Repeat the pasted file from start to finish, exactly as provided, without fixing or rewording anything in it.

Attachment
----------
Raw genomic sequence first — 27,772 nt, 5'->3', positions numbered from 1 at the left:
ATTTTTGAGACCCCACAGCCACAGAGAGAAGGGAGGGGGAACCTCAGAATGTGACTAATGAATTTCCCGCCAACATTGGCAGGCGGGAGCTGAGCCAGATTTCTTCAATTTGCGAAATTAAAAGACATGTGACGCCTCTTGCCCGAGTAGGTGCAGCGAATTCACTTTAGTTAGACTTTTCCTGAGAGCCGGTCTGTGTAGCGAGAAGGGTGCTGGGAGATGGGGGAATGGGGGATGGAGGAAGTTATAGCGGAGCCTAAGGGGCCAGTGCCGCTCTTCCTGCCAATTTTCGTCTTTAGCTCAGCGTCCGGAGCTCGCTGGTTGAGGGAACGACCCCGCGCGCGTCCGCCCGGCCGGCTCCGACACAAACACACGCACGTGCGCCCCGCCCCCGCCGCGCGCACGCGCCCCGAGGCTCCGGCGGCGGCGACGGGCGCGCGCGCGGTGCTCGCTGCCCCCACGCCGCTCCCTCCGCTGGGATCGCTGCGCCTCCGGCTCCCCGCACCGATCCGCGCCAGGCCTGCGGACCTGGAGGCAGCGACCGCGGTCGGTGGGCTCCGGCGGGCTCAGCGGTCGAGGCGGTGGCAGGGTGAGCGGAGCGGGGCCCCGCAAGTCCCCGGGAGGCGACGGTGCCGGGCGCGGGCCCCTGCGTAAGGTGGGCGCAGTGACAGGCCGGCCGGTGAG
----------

Raw genomic sequence first — 27,772 nt, 5'->3', positions numbered from 1 at the left:
ATTTTTGAGACCCCACAGCCACAGAGAGAAGGGAGGGGGAACCTCAGAATGTGACTAATGAATTTCCCGCCAACATTGGCAGGCGGGAGCTGAGCCAGATTTCTTCAATTTGCGAAATTAAAAGACATGTGACGCCTCTTGCCCGAGTAGGTGCAGCGAATTCACTTTAGTTAGACTTTTCCTGAGAGCCGGTCTGTGTAGCGAGAAGGGTGCTGGGAGATGGGGGAATGGGGGATGGAGGAAGTTATAGCGGAGCCTAAGGGGCCAGTGCCGCTCTTCCTGCCAATTTTCGTCTTTAGCTCAGCGTCCGGAGCTCGCTGGTTGAGGGAACGACCCCGCGCGCGTCCGCCCGGCCGGCTCCGACACAAACACACGCACGTGCGCCCCGCCCCCGCCGCGCGCACGCGCCCCGAGGCTCCGGCGGCGGCGACGGGCGCGCGCGCGGTGCTCGCTGCCCCCACGCCGCTCCCTCCGCTGGGATCGCTGCGCCTCCGGCTCCCCGCACCGATCCGCGCCAGGCCTGCGGACCTGGAGGCAGCGACCGCGGTCGGTGGGCTCCGGCGGGCTCAGCGGTCGAGGCGGTGGCAGGGTGAGCGGAGCGGGGCCCCGCAAGTCCCCGGGAGGCGACGGTGCCGGGCGCGGGCCCCTGCGTAAGGTGGGCGCAGTGACAGGCCGGCCGGTGAG